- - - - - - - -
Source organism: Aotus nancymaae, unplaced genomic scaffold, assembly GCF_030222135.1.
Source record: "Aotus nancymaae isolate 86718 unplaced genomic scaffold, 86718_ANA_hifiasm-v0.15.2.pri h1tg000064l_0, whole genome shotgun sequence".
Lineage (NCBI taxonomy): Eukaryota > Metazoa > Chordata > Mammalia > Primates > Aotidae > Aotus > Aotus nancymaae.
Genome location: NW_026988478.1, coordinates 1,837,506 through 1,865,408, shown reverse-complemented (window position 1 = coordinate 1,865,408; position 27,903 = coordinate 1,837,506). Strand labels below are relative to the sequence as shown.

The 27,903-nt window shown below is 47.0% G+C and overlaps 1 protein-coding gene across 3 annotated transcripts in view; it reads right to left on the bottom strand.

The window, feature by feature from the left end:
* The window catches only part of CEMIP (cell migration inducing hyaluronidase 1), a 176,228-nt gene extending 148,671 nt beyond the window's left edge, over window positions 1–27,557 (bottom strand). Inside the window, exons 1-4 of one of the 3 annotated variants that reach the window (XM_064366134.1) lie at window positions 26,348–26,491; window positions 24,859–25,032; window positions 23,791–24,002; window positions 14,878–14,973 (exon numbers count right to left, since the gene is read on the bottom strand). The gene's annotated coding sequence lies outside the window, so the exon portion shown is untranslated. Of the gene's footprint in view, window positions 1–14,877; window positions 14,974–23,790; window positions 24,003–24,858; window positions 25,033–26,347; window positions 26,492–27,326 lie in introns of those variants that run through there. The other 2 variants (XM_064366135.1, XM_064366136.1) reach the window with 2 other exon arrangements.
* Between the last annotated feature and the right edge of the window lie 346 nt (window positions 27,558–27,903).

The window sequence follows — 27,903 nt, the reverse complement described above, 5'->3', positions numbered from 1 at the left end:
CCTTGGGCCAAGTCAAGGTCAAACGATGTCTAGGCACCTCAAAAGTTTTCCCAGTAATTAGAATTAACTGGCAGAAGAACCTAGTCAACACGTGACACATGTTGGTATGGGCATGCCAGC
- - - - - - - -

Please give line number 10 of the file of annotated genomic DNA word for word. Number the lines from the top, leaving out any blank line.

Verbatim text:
CCTTGGGCCAAGTCAAGGTCAAACGATGTCTAGGCACCTCAAAAGTTTTCCCAGTAATTAGAATTAACTGGCAGAAGAACCTAGTCAACACGTGACACATGTTGGTATGGGCATGCCAGC